Question: Does MSF treat TB elsewhere in the world?

Answer: MSF is the largest non-governmental provider of TB treatment worldwide and has been involved in TB care for 30 years, often working alongside national health authorities to treat people in a wide variety of settings, including conflict zones, urban slums, prisons, refugee camps, and rural areas. In 2022, MSF treated more than 17,000 people with TB, including 2,300 people with DR-TB, in over 60 TB projects in 41 countries, including 18 out of the 30 countries on the WHO TB high burden list, and an additional 3 countries on the WHO DR-TB high burden list.

Question: How does MSF advocate for more affordable and available TB medicines and tests across the world?

Answer: In September, MSF welcomed a 50% price drop for bedaquiline by the pharmaceutical corporation Johnson & Johnson to US$130 per six-month treatment course, which resulted from generic competitors entering the market and has finally brought the price closer to the target price of $0.50 per day as estimated in 2017. This was a result of a decade-long advocacy by TB activists, civil society, and MSF that had been calling on J&J to drop the price.

After 10 years and thanks to MSF’s campaigning, Danaher and Cepheid, two diagnostics companies, announced they were reducing the price of the main drug-resistant TB test (Xpert MTB/RIF) by 20% in high-TB-burden countries such as Pakistan, from $9.98 to $7.97 per test. While a major step forward, the corporations are, however, not reducing the price of the test for extensively drug-resistant (XDR) TB, which is the deadliest form of TB. The price of this test (Xpert MTB/XDR) remains exorbitant at $14.90.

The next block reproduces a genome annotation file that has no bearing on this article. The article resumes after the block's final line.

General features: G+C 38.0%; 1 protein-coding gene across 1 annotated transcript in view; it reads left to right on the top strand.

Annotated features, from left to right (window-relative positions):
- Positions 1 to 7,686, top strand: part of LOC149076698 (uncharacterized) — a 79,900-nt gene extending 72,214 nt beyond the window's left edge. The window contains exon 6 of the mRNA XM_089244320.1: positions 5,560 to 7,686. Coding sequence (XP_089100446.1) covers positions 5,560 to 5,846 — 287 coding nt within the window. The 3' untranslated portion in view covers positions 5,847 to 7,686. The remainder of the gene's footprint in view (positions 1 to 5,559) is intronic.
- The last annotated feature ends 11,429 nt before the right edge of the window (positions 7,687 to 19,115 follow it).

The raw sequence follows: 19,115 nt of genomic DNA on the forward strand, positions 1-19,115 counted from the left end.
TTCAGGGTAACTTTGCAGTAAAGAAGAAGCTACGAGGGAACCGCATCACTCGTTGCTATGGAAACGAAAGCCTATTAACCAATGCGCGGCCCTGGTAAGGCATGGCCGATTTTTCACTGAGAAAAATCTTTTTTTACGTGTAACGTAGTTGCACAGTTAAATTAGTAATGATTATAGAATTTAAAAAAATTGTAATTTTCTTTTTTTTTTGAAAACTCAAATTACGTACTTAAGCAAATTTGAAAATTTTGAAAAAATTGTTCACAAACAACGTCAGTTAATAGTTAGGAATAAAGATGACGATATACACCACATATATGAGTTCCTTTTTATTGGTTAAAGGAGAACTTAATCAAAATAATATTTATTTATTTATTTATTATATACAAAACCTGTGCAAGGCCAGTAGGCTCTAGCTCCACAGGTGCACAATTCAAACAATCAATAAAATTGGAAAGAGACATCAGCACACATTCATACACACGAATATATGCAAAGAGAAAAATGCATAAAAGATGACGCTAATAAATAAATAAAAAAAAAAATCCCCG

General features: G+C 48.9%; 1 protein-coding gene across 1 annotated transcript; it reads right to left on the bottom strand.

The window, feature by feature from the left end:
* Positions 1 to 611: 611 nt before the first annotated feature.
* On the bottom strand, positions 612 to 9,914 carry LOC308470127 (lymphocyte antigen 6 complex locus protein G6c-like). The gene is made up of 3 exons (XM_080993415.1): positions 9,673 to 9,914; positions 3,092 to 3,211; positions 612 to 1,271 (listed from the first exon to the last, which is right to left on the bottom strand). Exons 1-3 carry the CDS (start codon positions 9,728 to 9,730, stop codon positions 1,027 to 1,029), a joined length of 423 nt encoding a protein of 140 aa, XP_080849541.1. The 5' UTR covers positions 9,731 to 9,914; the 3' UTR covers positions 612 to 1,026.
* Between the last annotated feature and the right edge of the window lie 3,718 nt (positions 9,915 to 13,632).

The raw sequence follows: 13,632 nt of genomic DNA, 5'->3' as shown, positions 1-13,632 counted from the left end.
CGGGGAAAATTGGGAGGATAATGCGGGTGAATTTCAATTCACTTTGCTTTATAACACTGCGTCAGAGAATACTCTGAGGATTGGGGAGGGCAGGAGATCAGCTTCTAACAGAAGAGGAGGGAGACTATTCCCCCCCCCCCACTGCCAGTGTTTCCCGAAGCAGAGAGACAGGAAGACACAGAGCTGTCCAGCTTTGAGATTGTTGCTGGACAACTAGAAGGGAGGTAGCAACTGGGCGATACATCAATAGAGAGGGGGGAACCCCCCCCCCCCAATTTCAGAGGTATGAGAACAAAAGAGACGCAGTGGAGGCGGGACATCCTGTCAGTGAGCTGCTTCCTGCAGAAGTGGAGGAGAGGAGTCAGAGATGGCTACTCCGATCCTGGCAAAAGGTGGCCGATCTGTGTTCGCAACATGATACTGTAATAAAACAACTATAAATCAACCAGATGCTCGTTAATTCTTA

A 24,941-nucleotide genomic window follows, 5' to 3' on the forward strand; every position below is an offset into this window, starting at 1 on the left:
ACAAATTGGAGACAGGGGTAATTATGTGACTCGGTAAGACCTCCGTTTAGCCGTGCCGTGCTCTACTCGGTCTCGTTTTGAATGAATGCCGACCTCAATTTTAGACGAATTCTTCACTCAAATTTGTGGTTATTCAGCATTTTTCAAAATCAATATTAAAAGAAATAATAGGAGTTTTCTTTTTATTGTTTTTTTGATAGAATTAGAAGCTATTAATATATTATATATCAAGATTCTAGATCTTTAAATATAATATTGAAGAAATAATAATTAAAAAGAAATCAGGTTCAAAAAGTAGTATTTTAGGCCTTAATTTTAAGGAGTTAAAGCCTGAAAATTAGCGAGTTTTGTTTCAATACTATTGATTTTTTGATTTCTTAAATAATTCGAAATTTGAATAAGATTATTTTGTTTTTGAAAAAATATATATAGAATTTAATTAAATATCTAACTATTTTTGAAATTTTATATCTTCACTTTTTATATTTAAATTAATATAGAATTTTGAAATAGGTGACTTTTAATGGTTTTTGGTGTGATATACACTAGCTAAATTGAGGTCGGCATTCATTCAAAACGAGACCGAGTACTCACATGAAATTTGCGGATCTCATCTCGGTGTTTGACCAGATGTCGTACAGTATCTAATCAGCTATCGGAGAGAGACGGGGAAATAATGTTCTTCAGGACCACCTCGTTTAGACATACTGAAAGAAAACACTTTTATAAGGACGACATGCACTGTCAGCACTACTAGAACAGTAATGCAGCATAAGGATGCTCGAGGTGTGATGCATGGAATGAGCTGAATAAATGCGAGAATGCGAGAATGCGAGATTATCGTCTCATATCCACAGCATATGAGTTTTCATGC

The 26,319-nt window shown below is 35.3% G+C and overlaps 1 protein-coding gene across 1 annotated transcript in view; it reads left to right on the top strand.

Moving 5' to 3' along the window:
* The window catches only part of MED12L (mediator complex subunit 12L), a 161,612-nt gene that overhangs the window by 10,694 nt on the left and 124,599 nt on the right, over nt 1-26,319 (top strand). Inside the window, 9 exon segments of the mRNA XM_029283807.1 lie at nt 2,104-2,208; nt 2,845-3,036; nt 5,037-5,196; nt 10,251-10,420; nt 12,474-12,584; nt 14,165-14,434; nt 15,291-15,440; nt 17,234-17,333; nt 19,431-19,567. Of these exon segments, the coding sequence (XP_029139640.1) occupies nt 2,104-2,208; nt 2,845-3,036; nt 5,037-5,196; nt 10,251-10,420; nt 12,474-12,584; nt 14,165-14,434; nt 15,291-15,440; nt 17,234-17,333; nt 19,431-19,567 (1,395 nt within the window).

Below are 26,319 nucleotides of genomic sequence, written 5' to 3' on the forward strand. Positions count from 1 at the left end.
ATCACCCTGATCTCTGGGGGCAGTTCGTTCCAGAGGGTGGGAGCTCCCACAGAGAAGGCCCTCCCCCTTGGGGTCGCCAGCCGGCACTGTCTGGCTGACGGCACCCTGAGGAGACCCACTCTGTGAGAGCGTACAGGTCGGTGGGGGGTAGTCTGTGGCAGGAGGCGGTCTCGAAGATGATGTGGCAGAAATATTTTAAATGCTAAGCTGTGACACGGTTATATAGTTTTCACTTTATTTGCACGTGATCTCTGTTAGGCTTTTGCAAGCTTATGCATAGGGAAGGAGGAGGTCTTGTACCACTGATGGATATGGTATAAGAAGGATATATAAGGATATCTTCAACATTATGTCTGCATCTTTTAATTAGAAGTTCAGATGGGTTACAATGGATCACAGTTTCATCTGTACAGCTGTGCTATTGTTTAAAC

Question: How does MSF research activity help reduce transmission of and morbidity and mortality from MDR-TB?

Answer: In 2017, a consortium of organizations including Médecins Sans Frontières (MSF), Partners In Health (PIH), Interactive Research and Development (IRD), and other partners, launched the “endTB” clinical trial seeking treatment for the toughest strains of TB.